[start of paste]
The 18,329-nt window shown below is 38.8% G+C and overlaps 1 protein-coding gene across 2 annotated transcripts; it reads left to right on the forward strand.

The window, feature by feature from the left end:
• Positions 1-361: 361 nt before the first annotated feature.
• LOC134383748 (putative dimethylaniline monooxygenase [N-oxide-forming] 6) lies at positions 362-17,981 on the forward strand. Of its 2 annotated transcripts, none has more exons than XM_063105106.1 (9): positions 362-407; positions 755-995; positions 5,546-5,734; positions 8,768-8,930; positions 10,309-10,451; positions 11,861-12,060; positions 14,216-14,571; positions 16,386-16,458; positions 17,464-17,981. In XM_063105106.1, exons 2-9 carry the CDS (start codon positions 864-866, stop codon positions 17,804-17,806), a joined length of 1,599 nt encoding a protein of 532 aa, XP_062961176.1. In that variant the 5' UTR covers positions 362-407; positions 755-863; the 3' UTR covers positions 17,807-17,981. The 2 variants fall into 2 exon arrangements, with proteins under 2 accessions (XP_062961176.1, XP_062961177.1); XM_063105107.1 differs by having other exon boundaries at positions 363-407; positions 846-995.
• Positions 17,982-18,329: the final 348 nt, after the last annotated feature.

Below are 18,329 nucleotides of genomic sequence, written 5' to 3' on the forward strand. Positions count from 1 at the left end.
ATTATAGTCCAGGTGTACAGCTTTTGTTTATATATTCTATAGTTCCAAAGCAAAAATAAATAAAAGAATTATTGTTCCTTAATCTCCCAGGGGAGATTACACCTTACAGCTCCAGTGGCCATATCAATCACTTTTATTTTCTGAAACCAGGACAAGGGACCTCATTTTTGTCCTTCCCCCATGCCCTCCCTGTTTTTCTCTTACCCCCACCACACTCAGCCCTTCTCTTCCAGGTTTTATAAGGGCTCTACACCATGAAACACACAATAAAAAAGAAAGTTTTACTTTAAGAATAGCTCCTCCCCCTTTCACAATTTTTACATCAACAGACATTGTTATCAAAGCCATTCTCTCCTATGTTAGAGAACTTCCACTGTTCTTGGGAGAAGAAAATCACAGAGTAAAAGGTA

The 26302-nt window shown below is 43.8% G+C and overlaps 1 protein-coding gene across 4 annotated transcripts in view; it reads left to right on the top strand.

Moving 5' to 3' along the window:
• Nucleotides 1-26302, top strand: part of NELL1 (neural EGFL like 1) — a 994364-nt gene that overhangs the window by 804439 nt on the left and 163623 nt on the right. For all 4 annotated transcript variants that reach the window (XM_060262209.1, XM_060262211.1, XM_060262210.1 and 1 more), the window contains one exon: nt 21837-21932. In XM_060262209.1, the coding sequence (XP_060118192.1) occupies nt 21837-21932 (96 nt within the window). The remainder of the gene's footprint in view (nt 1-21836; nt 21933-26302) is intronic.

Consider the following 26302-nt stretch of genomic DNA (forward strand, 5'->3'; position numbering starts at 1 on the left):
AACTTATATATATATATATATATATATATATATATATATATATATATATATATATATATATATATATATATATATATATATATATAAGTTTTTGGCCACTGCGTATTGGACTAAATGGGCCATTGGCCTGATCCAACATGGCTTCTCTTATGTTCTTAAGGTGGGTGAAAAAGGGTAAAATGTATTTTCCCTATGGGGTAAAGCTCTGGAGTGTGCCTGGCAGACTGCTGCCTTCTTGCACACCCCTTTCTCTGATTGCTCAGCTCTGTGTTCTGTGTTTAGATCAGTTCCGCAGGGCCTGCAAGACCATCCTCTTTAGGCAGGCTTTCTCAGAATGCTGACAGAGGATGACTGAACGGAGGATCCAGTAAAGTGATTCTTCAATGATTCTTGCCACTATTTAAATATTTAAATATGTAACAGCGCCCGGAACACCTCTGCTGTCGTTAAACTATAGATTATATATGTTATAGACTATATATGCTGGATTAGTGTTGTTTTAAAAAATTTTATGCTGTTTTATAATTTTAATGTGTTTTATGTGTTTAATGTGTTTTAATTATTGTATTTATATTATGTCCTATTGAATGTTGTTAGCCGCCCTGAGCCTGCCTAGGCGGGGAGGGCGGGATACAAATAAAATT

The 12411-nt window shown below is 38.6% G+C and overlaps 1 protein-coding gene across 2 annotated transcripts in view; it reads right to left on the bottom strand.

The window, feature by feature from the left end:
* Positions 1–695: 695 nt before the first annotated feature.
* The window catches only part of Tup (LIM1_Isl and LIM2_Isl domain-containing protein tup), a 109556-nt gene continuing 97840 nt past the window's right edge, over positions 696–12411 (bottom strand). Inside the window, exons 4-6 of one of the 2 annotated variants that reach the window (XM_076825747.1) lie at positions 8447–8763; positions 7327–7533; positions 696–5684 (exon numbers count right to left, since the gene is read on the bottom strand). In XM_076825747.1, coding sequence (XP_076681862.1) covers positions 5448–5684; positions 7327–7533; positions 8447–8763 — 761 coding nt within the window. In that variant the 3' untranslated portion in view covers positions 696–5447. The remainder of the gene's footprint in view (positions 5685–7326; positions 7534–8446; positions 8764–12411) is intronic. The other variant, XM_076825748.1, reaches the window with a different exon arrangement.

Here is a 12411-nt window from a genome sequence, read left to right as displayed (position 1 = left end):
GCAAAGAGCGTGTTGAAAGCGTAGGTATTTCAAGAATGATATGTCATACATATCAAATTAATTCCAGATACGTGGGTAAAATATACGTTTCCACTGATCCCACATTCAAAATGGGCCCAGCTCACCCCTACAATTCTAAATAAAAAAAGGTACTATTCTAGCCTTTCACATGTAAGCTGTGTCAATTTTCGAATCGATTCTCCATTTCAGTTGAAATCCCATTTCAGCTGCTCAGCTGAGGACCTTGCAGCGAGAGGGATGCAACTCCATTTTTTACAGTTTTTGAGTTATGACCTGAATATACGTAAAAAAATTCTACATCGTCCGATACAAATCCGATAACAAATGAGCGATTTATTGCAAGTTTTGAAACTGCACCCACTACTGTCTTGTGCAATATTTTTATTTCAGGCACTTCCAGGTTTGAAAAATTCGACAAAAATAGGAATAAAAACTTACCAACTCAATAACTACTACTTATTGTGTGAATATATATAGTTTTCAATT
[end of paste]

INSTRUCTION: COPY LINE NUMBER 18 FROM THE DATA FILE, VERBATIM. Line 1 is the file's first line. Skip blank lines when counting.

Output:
GCAAAGAGCGTGTTGAAAGCGTAGGTATTTCAAGAATGATATGTCATACATATCAAATTAATTCCAGATACGTGGGTAAAATATACGTTTCCACTGATCCCACATTCAAAATGGGCCCAGCTCACCCCTACAATTCTAAATAAAAAAAGGTACTATTCTAGCCTTTCACATGTAAGCTGTGTCAATTTTCGAATCGATTCTCCATTTCAGTTGAAATCCCATTTCAGCTGCTCAGCTGAGGACCTTGCAGCGAGAGGGATGCAACTCCATTTTTTACAGTTTTTGAGTTATGACCTGAATATACGTAAAAAAATTCTACATCGTCCGATACAAATCCGATAACAAATGAGCGATTTATTGCAAGTTTTGAAACTGCACCCACTACTGTCTTGTGCAATATTTTTATTTCAGGCACTTCCAGGTTTGAAAAATTCGACAAAAATAGGAATAAAAACTTACCAACTCAATAACTACTACTTATTGTGTGAATATATATAGTTTTCAATT